In 2009, researchers at the California Academy of Sciences added 94 new relatives to our family tree. The new species include 65 arthropods, 14 plants, eight fishes, five sea slugs, one coral, and one fossil mammal. They were described by two dozen Academy scientists along with several dozen international collaborators.
Proving that there are still plenty of places to explore and things to discover on Earth, the scientists made their finds over four continents and two oceans, climbed to the tops of mountains and descended to the bottom of the sea, looked in their owns backyards (Yosemite National Park) and on the other side of the world (Yunnan Province, China). Their results, published in 29 different scientific papers, add to the record of life on Earth and will inform future studies on biodiversity, evolution, and conservation.
“Humans rely on healthy ecosystems, made up of organisms and their environments,” says Dr. David Mindell, Dean of Science and Research Collections at the Academy. “Creating a comprehensive inventory of life on our planet is critical for understanding and managing resources. Yet a great many life-forms remain to be discovered and described. The effort to determine the genealogical links among all life-forms, and describe their distributions, allows biologists to assess the relative distinctiveness of groups of organisms and various geographic regions, and helps determine conservation priorities.”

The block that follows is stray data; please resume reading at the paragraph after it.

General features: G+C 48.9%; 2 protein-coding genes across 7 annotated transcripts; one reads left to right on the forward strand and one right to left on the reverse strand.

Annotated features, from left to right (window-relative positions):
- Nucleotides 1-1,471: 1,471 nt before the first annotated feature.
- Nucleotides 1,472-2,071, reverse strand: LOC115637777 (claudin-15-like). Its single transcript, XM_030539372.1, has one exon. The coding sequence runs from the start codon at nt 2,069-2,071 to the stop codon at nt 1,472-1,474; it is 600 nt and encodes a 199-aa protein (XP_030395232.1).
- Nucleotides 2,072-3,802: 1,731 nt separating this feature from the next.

One recent example of a comprehensive species inventory informing conservation priorities appeared in the April 11, 2008 issue of Science. Academy curator Brian Fisher and his colleagues proposed sites for new protected areas on Madagascar, using distribution data amassed over ten years from 2,315 species of ants, butterflies, frogs, geckos, lemurs, and plants. The study was intended to help the government of Madagascar, which is in the midst of increasing its protected-area network from 5 million to 15 million acres. The team’s recommendation, which preserves all 2,315 species, provides a model for making conservation decisions in other biodiversity hotspots around the world.
…. For a full list of species, including geographic information, click here.
via New Species 2009: California Academy of Sciences.